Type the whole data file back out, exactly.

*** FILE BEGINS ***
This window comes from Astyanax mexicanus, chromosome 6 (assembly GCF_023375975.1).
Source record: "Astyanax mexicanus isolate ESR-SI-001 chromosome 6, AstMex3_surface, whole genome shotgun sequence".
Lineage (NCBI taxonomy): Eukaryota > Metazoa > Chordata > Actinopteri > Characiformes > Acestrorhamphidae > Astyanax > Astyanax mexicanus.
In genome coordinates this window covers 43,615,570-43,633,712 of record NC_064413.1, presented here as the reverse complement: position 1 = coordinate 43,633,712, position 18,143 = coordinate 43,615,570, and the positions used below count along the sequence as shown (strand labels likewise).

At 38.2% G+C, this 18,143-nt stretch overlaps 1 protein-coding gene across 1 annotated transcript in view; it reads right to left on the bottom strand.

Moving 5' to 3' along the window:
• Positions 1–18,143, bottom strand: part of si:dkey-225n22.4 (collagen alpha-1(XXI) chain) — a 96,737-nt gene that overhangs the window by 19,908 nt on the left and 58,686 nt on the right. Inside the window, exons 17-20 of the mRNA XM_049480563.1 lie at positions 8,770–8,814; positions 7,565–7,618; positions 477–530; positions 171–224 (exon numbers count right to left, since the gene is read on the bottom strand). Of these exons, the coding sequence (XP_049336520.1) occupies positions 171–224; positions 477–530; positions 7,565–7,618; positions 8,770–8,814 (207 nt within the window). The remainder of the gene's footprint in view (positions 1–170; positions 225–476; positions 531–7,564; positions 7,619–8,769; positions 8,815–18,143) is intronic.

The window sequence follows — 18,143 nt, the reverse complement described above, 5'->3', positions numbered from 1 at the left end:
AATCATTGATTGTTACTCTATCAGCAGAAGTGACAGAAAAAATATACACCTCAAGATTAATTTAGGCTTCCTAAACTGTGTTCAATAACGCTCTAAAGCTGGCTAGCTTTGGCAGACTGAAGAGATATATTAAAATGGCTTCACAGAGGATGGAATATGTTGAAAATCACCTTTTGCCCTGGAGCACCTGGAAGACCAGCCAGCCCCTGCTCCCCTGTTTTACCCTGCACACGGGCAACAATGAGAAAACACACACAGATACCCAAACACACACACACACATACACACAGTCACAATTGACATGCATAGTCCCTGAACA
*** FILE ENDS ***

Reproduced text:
This window comes from Astyanax mexicanus, chromosome 6 (assembly GCF_023375975.1).
Source record: "Astyanax mexicanus isolate ESR-SI-001 chromosome 6, AstMex3_surface, whole genome shotgun sequence".
Lineage (NCBI taxonomy): Eukaryota > Metazoa > Chordata > Actinopteri > Characiformes > Acestrorhamphidae > Astyanax > Astyanax mexicanus.
In genome coordinates this window covers 43,615,570-43,633,712 of record NC_064413.1, presented here as the reverse complement: position 1 = coordinate 43,633,712, position 18,143 = coordinate 43,615,570, and the positions used below count along the sequence as shown (strand labels likewise).

At 38.2% G+C, this 18,143-nt stretch overlaps 1 protein-coding gene across 1 annotated transcript in view; it reads right to left on the bottom strand.

Moving 5' to 3' along the window:
• Positions 1–18,143, bottom strand: part of si:dkey-225n22.4 (collagen alpha-1(XXI) chain) — a 96,737-nt gene that overhangs the window by 19,908 nt on the left and 58,686 nt on the right. Inside the window, exons 17-20 of the mRNA XM_049480563.1 lie at positions 8,770–8,814; positions 7,565–7,618; positions 477–530; positions 171–224 (exon numbers count right to left, since the gene is read on the bottom strand). Of these exons, the coding sequence (XP_049336520.1) occupies positions 171–224; positions 477–530; positions 7,565–7,618; positions 8,770–8,814 (207 nt within the window). The remainder of the gene's footprint in view (positions 1–170; positions 225–476; positions 531–7,564; positions 7,619–8,769; positions 8,815–18,143) is intronic.

The window sequence follows — 18,143 nt, the reverse complement described above, 5'->3', positions numbered from 1 at the left end:
AATCATTGATTGTTACTCTATCAGCAGAAGTGACAGAAAAAATATACACCTCAAGATTAATTTAGGCTTCCTAAACTGTGTTCAATAACGCTCTAAAGCTGGCTAGCTTTGGCAGACTGAAGAGATATATTAAAATGGCTTCACAGAGGATGGAATATGTTGAAAATCACCTTTTGCCCTGGAGCACCTGGAAGACCAGCCAGCCCCTGCTCCCCTGTTTTACCCTGCACACGGGCAACAATGAGAAAACACACACAGATACCCAAACACACACACACACATACACACAGTCACAATTGACATGCATAGTCCCTGAACA